By Crystal Chen
Capital News Service
Michigan’s wine industry continues to grow with the number of approved commercial wineries rising from 55 to 138 in the past 10 years.
Although Michigan is the fourth-largest grape-growing state, an inadequate supply of Michigan-grown grapes, rather than possible oversaturation of the market, might be the industry’s major concern, said Karel Bush, the executive director of the state’s Grape and Wine Industry Council.
Current in-state and out-of-state markets are sufficient for existing wineries to survive, Bush said. So is the acreage for vineyards in the state.
“There is absolutely room for continued growth in the number of wineries in all regions of the state,” she said. “Just take a look at Napa Valley. It has more than 400 wineries in an area about twice the size of the Leelanau Peninsula, which has just 26 wineries.”
As a co-owner of Spare Key Winery, a newly approved winery in Charlevoix, Jean McCarthy said she doesn’t believe the state is oversaturated in the number of wineries.
The other newly approved wineries are in Baroda, Detroit, Hastings, Shelby Township, Roseville, Watervliet and Onsted.
“We continue to expand our vineyard each year,” McCarthy said. “We will continue to add to our wine selections and continue to offer our wines for sale through our tasting room. We offer 11 types of wine for sale, consisting of seven grape wines and four fruit wines.”
For most Michigan wineries, the great majority of sales are made from their tasting rooms or in local restaurants and retailers. “Selling locally provides greater profit potential,” Bush said, “even for the largest wineries that have more distribution.”
The wines made in Michigan are similar in style to classic European wines that consumers are familiar with.
“Our cool climate and unique growing conditions, like the ‘lake effect’ from Lake Michigan, result in wines with flavors and aromas unique to our region,” Bush said. “A chardonnay grown in Michigan will not taste the same as one grown in California. That regional character is very desirable.”
Bush said that beyond the state’s borders, Michigan wines are appearing in restaurants in New York, Washington, D.C. and even San Francisco. “Those placements are the result of very hard work on the part of the winery, establishing relationships with chefs and wine professionals in key markets,” Bush said.
Peter Anastor, director of the Agriculture Development Division in the Department of Agriculture and Rural Development, said the agency is promoting wineries, including educating winery owners about exporting their products to international markets.
“And we also try to promote our products as much as we can throughout the country and make sure people are aware of some of the attributes of Michigan wines,” Anastor said.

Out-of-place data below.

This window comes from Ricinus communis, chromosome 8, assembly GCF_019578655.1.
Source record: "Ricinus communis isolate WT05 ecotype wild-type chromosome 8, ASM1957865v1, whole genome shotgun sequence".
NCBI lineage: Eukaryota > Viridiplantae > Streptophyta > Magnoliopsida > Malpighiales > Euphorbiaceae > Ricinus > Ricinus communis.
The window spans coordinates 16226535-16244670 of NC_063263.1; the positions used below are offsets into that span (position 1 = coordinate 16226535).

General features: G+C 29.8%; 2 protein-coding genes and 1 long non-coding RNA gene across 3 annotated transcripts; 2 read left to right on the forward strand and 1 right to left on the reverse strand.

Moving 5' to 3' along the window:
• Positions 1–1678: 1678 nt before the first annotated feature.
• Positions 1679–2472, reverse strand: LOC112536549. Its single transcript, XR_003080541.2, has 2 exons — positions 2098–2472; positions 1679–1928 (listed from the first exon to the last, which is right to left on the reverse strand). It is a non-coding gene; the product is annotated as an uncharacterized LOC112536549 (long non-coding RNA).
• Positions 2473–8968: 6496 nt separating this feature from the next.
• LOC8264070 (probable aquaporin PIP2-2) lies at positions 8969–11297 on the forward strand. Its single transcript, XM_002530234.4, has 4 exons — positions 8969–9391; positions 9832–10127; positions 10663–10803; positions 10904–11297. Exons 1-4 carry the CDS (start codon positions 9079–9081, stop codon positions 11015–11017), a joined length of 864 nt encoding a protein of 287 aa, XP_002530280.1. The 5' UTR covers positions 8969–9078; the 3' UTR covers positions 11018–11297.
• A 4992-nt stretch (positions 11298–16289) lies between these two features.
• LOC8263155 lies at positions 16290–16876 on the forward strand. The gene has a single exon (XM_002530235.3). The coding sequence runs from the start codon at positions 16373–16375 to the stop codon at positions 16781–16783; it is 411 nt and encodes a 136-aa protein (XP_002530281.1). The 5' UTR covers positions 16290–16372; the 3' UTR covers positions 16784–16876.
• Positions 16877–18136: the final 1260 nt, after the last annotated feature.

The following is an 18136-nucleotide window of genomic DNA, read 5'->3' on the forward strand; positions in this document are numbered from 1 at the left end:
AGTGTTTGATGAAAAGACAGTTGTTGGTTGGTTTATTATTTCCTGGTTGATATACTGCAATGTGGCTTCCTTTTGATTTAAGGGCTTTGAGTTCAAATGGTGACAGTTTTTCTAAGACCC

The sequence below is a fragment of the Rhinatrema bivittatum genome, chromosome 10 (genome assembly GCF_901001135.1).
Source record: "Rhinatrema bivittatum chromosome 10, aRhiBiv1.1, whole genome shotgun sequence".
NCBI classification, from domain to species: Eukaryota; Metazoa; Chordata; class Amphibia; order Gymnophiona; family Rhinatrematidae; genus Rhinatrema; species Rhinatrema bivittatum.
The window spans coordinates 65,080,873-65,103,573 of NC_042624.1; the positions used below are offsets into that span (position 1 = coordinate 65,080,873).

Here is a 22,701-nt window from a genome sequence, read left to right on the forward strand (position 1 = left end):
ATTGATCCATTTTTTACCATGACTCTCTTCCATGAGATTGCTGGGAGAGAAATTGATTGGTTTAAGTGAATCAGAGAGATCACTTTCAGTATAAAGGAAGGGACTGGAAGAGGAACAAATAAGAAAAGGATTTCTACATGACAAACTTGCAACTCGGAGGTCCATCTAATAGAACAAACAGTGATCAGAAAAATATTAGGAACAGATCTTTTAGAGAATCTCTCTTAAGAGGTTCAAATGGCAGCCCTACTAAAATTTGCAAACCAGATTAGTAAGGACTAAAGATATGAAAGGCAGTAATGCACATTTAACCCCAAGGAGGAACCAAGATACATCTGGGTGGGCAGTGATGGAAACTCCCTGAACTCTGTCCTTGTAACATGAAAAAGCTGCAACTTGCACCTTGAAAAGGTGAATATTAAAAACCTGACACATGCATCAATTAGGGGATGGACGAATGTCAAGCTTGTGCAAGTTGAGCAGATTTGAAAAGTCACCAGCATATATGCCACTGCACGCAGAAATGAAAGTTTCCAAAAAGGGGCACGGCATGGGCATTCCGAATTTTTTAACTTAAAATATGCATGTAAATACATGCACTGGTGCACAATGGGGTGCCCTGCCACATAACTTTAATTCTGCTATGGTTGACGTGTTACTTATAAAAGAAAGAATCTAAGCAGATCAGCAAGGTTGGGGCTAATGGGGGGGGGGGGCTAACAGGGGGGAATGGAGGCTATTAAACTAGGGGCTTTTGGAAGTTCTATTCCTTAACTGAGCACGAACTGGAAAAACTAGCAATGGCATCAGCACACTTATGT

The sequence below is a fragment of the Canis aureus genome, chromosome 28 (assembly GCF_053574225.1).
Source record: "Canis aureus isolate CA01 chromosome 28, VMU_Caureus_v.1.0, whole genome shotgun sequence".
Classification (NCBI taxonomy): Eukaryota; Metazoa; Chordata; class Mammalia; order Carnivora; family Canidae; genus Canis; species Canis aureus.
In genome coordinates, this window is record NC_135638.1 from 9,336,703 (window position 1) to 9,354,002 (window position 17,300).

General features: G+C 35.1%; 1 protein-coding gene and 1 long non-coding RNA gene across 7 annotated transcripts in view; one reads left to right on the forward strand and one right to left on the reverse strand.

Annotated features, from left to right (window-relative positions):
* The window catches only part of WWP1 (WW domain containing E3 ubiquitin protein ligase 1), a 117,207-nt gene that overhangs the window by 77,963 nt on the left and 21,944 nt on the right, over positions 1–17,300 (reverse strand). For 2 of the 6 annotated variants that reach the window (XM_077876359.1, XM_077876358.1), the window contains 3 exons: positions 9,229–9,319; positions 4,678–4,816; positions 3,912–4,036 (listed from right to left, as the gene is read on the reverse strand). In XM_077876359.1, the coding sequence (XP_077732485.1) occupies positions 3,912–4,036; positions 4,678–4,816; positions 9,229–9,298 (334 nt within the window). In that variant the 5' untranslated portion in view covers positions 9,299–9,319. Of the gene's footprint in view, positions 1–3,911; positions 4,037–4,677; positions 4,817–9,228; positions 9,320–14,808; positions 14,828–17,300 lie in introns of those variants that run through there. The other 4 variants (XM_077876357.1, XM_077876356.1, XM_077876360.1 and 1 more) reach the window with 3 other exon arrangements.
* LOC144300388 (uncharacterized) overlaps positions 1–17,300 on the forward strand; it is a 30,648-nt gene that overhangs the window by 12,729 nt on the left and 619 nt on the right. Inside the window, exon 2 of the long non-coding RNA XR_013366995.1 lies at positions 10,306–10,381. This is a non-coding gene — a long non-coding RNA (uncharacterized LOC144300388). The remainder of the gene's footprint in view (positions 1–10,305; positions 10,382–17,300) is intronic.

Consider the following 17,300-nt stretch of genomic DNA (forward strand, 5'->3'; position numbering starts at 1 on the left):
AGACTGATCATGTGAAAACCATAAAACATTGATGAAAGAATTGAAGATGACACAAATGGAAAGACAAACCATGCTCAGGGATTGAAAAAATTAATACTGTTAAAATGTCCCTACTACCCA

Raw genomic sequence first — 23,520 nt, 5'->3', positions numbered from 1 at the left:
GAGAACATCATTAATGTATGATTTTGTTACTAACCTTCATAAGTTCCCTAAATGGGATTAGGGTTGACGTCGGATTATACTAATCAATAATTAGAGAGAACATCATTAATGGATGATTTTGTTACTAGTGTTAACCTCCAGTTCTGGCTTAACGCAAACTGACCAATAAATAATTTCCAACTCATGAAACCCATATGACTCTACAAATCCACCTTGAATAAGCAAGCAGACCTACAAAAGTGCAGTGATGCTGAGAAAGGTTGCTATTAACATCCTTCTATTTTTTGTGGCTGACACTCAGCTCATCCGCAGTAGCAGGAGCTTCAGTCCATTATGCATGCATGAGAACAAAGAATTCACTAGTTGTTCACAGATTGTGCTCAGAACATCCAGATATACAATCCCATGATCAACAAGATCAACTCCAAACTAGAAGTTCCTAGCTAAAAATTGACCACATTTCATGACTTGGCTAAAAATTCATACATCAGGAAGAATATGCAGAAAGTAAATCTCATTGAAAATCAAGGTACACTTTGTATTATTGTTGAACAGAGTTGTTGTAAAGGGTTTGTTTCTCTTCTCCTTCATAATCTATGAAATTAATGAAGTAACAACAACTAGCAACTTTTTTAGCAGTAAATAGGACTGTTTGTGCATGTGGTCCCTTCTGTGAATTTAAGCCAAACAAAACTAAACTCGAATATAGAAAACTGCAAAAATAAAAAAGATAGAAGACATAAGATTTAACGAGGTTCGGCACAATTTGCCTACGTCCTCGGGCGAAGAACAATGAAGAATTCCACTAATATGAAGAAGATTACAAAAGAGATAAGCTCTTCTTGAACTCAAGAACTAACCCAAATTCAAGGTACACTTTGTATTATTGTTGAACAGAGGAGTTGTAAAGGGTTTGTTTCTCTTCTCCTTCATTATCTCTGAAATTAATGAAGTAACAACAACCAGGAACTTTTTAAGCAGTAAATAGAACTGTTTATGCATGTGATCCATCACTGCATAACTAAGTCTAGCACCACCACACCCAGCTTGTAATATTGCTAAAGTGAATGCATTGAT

According to Bush, the largest out-of-state market for Michigan wineries is Illinois, especially the Chicago area.
“Some wineries in Southwest Michigan tell us that more than half their sales are to visitors from the Chicago area,” Bush said. “Those visitors see Michigan as their ‘local’ wine region.”
Gov. Rick Snyder mentioned the industry in his recent State of the State address. “The economic impact of that industry is now $5.5 billion industry, up from $300 million in 2005,” he said.
Michigan wineries supported more than 47,000 jobs and contributed nearly $253 million in tourism spending last year, according to the Grape and Wine Industry Council.
One of the primary challenges the industry faces is an inadequate supply of wine grapes grown in the state, Bush said.
“We currently have just over 3,000 acres of wine grapes around the state, and to meet the increased demand for Michigan wine, that acreage needs to increase every year,” she said. “But suitable vineyard property is expensive, and when you plant vines, you have to nurture them for three to four years before you get enough to produce a salable quantity.”
Also, a spring freeze is a double-edged sword for growers.
Matt Moersch, a winemaker and distiller at Round Barn Winery in Baroda, said, “It affects us with either a total loss, depending on the stage of the plant, or some natural thinning which improves overall fruit quality.”
According to Moersch, the only way to solve the supply problem is to keep farmers growing grapes in the state. “We need to be able to inform future growers and showcase what we are currently doing successfully.”
New technologies have been brought into the industry, such as Flash Détente introduced at Black Star Farms north of Traverse City.
This technology reduces negative effects of widely changing weather on grapes. It improves grape colors and flavors to produce higher-quality red wine.
Besides the technologies, the state is providing education and training to grape growers and wine makers.
For example, Bush said the Grape and Wine Industry Council organizes an annual conference with sessions on grape production, wine production, business management, sales and marketing. The 2018 conference is scheduled for Feb. 28 through March 2 in Kalamazoo.
“Michigan State University Extension also has an education program for all agricultural operations, including grape growers,” Bush said.
Anastor said he’s confident about the future growth of the industry. “There’s a lot more capacity to grow wine grapes here in Michigan and to increase the volume of production,” he said.